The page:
American Hero Project

“The average American is nothing if not patriotic.” ~ Herbert Croly

Traditionally, at certain times each year, we pause to acknowledge those who volunteer to serve our great nation at home and in faraway places. Statistically, North Carolina ranks third nationwide in terms of active and reserve military personnel. Men and women on deployment to Afghanistan represent one of the longest, all-volunteer military actions in recent history, some facing multiple deployments, and some returning with severe injuries that would have been fatal in years past. We call them heroes; but others call them Mom, Dad, Son, Daughter, Husband, or Wife.

The American Hero Project began as a grassroots concept by a group of volunteers from the Pilot Mountain Baptist Association (PMBA) about four years ago. The basic question was, “How can we show veterans that we really care?” Through the vision of those early volunteers (Bill Ammons, Mike Brown, Bill Martin, Lois Martin, Jim Oakley, and Eddie West), the idea of building a home for a wounded veteran evolved and it is now nearing completion.

With the assistance of 89 churches located in five counties (Davie, Forsyth, Rockingham, Stokes, and Surry), teams of volunteers, local business and foundational support, and interested individuals, the home is now under roof with the final touchup work in process. Bill Ammons, one of the original visionaries, has headed up the construction efforts and looks forward to the day the home is formally dedicated and turned over to its new homeowner. “At the dedication, the resident will receive the keys to the home, a Bible, and an American flag to fly proudly from the front porch,” Bill stated.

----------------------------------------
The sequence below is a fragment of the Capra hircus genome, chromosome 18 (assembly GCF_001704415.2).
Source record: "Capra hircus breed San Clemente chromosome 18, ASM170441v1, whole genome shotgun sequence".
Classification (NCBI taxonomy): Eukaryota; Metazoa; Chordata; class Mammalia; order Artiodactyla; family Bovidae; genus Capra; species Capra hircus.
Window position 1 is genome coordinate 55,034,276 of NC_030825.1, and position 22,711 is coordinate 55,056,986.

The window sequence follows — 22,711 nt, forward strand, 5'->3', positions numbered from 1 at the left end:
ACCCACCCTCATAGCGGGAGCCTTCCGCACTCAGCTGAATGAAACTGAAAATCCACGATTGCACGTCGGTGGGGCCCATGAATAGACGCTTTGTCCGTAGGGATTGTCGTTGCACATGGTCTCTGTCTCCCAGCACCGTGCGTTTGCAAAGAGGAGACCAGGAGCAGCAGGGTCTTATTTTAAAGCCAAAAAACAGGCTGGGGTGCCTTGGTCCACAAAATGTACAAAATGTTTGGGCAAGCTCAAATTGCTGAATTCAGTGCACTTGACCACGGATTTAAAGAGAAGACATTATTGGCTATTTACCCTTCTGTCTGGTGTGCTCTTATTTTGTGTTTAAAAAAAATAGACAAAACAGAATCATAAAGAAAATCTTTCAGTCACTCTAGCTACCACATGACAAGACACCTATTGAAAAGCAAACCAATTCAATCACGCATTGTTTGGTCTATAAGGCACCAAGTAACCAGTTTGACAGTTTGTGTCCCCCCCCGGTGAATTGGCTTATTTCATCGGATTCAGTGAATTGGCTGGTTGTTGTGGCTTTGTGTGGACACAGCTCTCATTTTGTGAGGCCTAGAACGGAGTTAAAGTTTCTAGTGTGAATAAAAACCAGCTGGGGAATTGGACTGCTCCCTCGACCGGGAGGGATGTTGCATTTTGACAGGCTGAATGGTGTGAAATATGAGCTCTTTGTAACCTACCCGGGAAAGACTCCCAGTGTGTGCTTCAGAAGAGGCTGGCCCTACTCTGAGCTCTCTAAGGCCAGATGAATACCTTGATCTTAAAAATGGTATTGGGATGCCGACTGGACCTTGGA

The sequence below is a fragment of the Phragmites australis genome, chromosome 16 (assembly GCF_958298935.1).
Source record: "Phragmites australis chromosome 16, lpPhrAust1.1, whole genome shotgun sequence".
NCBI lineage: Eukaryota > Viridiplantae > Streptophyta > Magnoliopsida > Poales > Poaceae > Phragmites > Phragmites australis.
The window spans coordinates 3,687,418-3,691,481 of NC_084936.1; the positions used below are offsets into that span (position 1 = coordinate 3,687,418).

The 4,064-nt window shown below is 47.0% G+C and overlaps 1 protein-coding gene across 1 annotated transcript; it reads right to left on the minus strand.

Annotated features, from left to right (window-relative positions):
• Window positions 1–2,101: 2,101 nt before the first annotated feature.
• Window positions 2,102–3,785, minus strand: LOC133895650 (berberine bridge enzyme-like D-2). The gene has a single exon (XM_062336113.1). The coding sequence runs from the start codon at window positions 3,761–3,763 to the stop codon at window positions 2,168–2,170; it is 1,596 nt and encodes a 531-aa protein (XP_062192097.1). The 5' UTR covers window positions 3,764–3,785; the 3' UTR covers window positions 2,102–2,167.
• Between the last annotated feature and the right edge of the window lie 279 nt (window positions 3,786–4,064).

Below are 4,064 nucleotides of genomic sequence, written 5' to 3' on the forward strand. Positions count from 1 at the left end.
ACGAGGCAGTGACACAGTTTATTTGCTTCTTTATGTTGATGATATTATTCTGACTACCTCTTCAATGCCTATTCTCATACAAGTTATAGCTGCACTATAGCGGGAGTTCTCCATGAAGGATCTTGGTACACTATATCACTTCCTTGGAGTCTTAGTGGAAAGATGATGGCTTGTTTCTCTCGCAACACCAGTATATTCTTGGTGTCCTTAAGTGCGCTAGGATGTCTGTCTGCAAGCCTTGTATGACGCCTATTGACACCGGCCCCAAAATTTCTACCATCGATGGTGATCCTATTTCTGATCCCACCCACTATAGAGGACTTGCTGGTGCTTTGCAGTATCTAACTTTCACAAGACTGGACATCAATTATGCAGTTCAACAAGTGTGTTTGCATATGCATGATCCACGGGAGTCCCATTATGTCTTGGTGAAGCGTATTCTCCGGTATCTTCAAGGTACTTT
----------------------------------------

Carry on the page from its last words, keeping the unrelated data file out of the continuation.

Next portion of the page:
During the construction of the home, a sign has been posted on the property, which reads, “Building a House for an American Hero.” Warren Steen, President of the Rye Foundation, shared that the Foundation is funding a playground for the new family to enjoy. He also mentioned in a recent newsletter that one incident stood out, illustrating the impact of the project on the community. A woman who had noticed the sign stopped by and made a contribution on the spot, stating, “My father served in the military, and I want to make a donation.”

Making the decision on who would be the new homeowner was no small undertaking. While the home was being built, a separate committee was tasked with reviewing the applications and conducting interviews. To qualify, an applicant must have been honorably discharged, wounded in action, and be in need of a home for their family. This “labor of love” tangibly illustrates what a dedicated group of volunteers can accomplish to honor an American hero.

The Rye Foundation is involved in other locally based projects such as the Forsyth Jail and Prison Ministries, the Winston-Salem Street School, and Camp Merriwood in Clemmons.

For additional information on the Rye Foundation, visit their website ( For information on the American Hero Project and other projects sponsored by the Pilot Mountain Baptist Association, visit their website ( Volunteers are welcome!